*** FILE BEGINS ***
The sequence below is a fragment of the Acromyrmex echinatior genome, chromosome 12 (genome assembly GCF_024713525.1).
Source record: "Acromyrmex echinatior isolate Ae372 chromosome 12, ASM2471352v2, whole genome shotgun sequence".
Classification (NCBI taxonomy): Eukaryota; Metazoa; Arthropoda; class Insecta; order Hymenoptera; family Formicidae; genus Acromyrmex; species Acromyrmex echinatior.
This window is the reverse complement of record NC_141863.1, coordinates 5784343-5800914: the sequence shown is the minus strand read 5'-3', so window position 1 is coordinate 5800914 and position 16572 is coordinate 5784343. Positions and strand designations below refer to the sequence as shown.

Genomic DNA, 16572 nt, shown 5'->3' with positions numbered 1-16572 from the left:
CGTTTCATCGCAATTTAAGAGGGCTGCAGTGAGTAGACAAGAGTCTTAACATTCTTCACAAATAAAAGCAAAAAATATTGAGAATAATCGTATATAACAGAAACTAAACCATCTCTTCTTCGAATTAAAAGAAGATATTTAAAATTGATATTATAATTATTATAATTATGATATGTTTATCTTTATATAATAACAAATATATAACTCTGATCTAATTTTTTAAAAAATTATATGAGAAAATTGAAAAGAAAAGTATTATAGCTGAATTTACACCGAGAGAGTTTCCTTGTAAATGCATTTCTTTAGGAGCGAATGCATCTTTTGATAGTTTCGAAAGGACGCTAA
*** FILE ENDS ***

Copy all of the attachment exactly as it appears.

The sequence below is a fragment of the Acromyrmex echinatior genome, chromosome 12 (genome assembly GCF_024713525.1).
Source record: "Acromyrmex echinatior isolate Ae372 chromosome 12, ASM2471352v2, whole genome shotgun sequence".
Classification (NCBI taxonomy): Eukaryota; Metazoa; Arthropoda; class Insecta; order Hymenoptera; family Formicidae; genus Acromyrmex; species Acromyrmex echinatior.
This window is the reverse complement of record NC_141863.1, coordinates 5784343-5800914: the sequence shown is the minus strand read 5'-3', so window position 1 is coordinate 5800914 and position 16572 is coordinate 5784343. Positions and strand designations below refer to the sequence as shown.

Genomic DNA, 16572 nt, shown 5'->3' with positions numbered 1-16572 from the left:
CGTTTCATCGCAATTTAAGAGGGCTGCAGTGAGTAGACAAGAGTCTTAACATTCTTCACAAATAAAAGCAAAAAATATTGAGAATAATCGTATATAACAGAAACTAAACCATCTCTTCTTCGAATTAAAAGAAGATATTTAAAATTGATATTATAATTATTATAATTATGATATGTTTATCTTTATATAATAACAAATATATAACTCTGATCTAATTTTTTAAAAAATTATATGAGAAAATTGAAAAGAAAAGTATTATAGCTGAATTTACACCGAGAGAGTTTCCTTGTAAATGCATTTCTTTAGGAGCGAATGCATCTTTTGATAGTTTCGAAAGGACGCTAA